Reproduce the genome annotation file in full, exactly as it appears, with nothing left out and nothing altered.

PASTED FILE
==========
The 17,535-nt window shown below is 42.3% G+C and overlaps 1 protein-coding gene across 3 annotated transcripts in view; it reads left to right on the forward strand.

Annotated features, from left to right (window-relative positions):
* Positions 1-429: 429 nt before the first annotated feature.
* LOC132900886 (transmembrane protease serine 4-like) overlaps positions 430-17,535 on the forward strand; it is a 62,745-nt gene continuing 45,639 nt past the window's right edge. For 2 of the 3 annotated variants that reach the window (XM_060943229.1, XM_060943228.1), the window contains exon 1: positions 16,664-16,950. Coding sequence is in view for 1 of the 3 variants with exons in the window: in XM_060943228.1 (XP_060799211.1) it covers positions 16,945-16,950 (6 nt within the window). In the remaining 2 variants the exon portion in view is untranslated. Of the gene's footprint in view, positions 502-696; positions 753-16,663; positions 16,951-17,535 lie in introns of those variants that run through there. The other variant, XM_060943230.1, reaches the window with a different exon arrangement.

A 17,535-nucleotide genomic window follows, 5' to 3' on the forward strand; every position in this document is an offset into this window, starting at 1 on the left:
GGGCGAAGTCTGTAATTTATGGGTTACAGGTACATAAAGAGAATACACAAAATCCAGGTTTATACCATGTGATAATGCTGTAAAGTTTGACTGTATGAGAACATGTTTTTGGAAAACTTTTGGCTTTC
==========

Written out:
The 17,535-nt window shown below is 42.3% G+C and overlaps 1 protein-coding gene across 3 annotated transcripts in view; it reads left to right on the forward strand.

Annotated features, from left to right (window-relative positions):
* Positions 1-429: 429 nt before the first annotated feature.
* LOC132900886 (transmembrane protease serine 4-like) overlaps positions 430-17,535 on the forward strand; it is a 62,745-nt gene continuing 45,639 nt past the window's right edge. For 2 of the 3 annotated variants that reach the window (XM_060943229.1, XM_060943228.1), the window contains exon 1: positions 16,664-16,950. Coding sequence is in view for 1 of the 3 variants with exons in the window: in XM_060943228.1 (XP_060799211.1) it covers positions 16,945-16,950 (6 nt within the window). In the remaining 2 variants the exon portion in view is untranslated. Of the gene's footprint in view, positions 502-696; positions 753-16,663; positions 16,951-17,535 lie in introns of those variants that run through there. The other variant, XM_060943230.1, reaches the window with a different exon arrangement.

A 17,535-nucleotide genomic window follows, 5' to 3' on the forward strand; every position in this document is an offset into this window, starting at 1 on the left:
GGGCGAAGTCTGTAATTTATGGGTTACAGGTACATAAAGAGAATACACAAAATCCAGGTTTATACCATGTGATAATGCTGTAAAGTTTGACTGTATGAGAACATGTTTTTGGAAAACTTTTGGCTTTC